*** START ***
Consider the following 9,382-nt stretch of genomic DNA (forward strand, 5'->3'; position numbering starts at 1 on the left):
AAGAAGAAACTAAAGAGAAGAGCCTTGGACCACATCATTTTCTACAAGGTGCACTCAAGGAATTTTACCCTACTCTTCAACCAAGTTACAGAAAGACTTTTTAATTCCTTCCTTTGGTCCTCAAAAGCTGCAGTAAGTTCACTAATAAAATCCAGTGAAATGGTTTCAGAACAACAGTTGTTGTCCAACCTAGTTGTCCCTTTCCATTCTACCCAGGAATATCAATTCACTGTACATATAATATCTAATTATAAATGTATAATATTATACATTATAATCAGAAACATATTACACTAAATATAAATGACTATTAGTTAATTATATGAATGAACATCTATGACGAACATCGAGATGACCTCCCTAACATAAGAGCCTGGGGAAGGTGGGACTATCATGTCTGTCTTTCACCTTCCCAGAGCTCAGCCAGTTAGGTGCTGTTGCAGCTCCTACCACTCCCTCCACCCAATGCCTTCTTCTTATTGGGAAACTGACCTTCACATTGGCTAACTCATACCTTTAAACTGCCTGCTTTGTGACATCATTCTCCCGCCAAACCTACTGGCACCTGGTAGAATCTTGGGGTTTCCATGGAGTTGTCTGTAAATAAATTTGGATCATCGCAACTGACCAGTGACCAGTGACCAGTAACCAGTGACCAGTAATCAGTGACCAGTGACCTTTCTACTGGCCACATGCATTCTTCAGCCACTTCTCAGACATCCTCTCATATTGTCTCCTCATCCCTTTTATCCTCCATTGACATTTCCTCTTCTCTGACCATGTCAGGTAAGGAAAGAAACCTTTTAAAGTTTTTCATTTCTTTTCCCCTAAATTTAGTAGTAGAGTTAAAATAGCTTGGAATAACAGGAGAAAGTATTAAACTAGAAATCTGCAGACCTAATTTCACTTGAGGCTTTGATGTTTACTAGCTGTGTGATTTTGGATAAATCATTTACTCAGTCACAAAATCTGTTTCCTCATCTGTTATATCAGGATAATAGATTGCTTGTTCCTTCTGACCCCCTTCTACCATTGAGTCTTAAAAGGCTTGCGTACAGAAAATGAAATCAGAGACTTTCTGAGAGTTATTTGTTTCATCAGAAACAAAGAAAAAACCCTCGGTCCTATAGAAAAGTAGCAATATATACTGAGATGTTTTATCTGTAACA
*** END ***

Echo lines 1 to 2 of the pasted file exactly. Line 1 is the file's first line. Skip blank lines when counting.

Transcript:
Consider the following 9,382-nt stretch of genomic DNA (forward strand, 5'->3'; position numbering starts at 1 on the left):
AAGAAGAAACTAAAGAGAAGAGCCTTGGACCACATCATTTTCTACAAGGTGCACTCAAGGAATTTTACCCTACTCTTCAACCAAGTTACAGAAAGACTTTTTAATTCCTTCCTTTGGTCCTCAAAAGCTGCAGTAAGTTCACTAATAAAATCCAGTGAAATGGTTTCAGAACAACAGTTGTTGTCCAACCTAGTTGTCCCTTTCCATTCTACCCAGGAATATCAATTCACTGTACATATAATATCTAATTATAAATGTATAATATTATACATTATAATCAGAAACATATTACACTAAATATAAATGACTATTAGTTAATTATATGAATGAACATCTATGACGAACATCGAGATGACCTCCCTAACATAAGAGCCTGGGGAAGGTGGGACTATCATGTCTGTCTTTCACCTTCCCAGAGCTCAGCCAGTTAGGTGCTGTTGCAGCTCCTACCACTCCCTCCACCCAATGCCTTCTTCTTATTGGGAAACTGACCTTCACATTGGCTAACTCATACCTTTAAACTGCCTGCTTTGTGACATCATTCTCCCGCCAAACCTACTGGCACCTGGTAGAATCTTGGGGTTTCCATGGAGTTGTCTGTAAATAAATTTGGATCATCGCAACTGACCAGTGACCAGTGACCAGTAACCAGTGACCAGTAATCAGTGACCAGTGACCTTTCTACTGGCCACATGCATTCTTCAGCCACTTCTCAGACATCCTCTCATATTGTCTCCTCATCCCTTTTATCCTCCATTGACATTTCCTCTTCTCTGACCATGTCAGGTAAGGAAAGAAACCTTTTAAAGTTTTTCATTTCTTTTCCCCTAAATTTAGTAGTAGAGTTAAAATAGCTTGGAATAACAGGAGAAAGTATTAAACTAGAAATCTGCAGACCTAATTTCACTTGAGGCTTTGATGTTTACTAGCTGTGTGATTTTGGATAAATCATTTACTCAGTCACAAAATCTGTTTCCTCATCTGTTATATCAGGATAATAGATTGCTTGTTCCTTCTGACCCCCTTCTACCATTGAGTCTTAAAAGGCTTGCGTACAGAAAATGAAATCAGAGACTTTCTGAGAGTTATTTGTTTCATCAGAAACAAAGAAAAAACCCTCGGTCCTATAGAAAAGTAGCAATATATACTGAGATGTTTTATCTGTAACA